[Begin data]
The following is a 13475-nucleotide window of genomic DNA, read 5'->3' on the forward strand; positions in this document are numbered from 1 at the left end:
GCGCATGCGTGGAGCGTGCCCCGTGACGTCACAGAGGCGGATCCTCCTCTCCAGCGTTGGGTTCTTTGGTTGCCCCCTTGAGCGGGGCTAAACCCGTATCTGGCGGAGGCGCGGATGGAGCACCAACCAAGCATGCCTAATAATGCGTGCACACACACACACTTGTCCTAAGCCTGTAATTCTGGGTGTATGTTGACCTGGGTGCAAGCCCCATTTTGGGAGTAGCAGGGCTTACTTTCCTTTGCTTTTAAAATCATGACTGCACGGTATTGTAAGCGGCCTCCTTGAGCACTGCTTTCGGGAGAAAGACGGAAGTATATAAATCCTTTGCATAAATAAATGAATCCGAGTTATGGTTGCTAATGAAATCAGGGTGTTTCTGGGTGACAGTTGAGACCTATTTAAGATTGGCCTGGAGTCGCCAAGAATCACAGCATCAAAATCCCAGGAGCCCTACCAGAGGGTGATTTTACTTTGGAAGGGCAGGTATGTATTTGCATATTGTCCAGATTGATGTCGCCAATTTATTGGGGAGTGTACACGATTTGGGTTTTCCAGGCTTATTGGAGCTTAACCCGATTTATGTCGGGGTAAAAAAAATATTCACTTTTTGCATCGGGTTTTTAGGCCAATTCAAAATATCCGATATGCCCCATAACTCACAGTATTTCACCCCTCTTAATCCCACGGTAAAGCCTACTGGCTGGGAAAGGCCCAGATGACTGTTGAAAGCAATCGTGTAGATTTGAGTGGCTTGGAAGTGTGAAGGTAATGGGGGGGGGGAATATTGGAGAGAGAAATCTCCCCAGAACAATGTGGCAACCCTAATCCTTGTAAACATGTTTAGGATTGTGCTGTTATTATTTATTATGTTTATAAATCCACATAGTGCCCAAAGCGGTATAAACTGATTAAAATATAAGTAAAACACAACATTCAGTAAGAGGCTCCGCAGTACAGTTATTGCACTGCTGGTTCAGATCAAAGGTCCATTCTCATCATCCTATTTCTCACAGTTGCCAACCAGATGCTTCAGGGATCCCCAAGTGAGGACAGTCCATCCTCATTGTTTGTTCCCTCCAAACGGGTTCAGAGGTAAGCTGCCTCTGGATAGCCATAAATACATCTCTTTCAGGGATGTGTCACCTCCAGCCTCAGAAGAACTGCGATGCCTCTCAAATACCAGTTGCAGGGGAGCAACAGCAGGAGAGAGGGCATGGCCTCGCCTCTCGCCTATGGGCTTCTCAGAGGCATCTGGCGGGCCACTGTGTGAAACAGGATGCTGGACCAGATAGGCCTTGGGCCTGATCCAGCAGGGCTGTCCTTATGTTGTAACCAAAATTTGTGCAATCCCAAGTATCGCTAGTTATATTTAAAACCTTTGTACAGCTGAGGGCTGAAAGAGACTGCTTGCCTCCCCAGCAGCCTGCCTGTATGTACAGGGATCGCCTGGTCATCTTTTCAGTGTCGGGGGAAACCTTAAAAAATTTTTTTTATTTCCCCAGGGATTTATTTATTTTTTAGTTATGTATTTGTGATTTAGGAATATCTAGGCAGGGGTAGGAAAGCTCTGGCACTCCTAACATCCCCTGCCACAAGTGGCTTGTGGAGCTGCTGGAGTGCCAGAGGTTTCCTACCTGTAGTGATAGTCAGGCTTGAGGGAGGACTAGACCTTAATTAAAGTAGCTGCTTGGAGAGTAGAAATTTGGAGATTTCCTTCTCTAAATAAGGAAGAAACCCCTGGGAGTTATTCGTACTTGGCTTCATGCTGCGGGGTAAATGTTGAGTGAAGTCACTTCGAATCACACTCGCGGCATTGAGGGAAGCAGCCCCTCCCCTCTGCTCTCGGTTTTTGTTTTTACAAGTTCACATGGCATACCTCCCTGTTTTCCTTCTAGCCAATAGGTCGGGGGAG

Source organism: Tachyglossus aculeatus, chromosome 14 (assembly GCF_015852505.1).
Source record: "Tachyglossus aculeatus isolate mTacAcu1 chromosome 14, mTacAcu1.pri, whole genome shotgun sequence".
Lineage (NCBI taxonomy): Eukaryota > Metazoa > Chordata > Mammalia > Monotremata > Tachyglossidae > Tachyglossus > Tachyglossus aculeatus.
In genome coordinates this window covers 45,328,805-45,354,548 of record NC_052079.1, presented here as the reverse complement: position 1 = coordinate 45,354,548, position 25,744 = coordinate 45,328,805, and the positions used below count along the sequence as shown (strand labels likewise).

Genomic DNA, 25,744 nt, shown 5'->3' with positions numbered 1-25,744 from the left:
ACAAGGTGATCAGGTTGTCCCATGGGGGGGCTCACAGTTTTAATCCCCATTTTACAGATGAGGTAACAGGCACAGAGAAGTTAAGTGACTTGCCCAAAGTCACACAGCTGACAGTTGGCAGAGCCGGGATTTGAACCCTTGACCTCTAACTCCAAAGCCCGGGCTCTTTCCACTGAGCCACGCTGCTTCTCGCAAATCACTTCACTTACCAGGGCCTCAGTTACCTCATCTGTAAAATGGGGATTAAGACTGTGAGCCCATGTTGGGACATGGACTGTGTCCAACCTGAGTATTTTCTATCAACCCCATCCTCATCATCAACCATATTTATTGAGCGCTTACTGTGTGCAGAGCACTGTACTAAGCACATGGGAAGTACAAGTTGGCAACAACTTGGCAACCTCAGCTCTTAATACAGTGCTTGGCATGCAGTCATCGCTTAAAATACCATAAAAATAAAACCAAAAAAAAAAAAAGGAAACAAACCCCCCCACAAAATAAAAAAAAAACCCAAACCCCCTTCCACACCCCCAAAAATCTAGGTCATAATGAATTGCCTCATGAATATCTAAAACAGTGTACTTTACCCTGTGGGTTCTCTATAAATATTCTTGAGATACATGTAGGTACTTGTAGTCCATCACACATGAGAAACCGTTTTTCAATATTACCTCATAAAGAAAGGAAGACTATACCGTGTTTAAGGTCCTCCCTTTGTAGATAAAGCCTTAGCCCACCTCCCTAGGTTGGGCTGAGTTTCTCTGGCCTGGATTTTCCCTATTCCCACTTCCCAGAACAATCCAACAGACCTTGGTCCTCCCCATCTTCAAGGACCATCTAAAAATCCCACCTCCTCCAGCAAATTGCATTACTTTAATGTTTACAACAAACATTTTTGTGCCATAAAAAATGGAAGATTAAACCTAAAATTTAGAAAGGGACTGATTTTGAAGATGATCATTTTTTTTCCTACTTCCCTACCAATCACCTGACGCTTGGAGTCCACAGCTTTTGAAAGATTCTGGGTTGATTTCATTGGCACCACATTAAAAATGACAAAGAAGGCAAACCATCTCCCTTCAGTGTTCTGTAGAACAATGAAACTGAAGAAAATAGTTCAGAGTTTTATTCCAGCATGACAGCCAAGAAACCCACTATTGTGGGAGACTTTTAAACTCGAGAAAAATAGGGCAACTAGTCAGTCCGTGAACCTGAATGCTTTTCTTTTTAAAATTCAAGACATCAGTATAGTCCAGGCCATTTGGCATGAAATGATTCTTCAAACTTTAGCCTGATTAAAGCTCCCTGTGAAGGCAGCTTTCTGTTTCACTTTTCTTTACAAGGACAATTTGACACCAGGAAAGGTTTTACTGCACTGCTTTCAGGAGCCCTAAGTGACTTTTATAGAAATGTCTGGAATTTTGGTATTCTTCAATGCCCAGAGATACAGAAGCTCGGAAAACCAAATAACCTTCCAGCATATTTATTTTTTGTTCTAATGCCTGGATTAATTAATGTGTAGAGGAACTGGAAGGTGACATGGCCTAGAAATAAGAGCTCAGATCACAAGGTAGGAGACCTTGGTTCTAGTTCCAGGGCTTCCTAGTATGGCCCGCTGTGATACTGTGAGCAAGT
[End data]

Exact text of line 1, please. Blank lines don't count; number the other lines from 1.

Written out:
The following is a 13475-nucleotide window of genomic DNA, read 5'->3' on the forward strand; positions in this document are numbered from 1 at the left end: